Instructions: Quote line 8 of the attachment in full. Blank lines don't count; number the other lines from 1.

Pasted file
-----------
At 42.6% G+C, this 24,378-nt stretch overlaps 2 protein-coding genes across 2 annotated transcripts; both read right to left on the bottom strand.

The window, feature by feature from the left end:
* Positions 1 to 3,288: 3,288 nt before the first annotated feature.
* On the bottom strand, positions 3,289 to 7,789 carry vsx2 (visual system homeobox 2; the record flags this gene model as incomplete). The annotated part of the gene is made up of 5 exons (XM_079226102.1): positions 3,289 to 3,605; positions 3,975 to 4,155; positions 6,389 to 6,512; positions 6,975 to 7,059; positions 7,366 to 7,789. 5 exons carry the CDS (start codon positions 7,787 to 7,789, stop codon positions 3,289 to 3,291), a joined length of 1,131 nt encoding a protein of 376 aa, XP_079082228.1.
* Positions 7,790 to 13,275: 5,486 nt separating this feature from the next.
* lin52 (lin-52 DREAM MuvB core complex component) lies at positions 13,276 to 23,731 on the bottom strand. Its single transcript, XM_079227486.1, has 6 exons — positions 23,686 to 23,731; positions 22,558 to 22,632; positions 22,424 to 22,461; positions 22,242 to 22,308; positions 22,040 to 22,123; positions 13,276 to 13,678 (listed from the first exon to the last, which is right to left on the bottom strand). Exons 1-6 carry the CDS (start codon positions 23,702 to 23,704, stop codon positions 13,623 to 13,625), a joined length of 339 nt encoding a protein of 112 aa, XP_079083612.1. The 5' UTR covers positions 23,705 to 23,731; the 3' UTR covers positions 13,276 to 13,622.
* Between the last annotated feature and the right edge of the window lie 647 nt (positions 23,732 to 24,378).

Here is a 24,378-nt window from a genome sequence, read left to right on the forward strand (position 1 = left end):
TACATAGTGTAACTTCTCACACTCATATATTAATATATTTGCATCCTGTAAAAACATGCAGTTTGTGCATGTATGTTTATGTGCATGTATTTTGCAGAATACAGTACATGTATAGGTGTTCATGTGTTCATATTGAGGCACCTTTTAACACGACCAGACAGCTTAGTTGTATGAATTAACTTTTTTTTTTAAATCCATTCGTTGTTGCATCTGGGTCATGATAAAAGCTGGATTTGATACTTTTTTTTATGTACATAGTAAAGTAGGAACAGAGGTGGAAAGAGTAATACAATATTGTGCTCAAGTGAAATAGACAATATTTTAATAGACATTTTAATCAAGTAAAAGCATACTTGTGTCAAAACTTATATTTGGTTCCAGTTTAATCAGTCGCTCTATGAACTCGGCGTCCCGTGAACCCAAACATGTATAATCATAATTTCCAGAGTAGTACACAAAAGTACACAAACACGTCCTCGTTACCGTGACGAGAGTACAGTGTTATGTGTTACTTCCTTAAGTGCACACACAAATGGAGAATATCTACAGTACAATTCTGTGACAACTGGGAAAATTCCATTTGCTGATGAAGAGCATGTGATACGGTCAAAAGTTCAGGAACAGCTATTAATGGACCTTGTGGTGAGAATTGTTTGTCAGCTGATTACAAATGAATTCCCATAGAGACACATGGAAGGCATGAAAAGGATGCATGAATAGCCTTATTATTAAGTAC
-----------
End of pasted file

Here is a 24,378-nt window from a genome sequence, read left to right on the forward strand (position 1 = left end):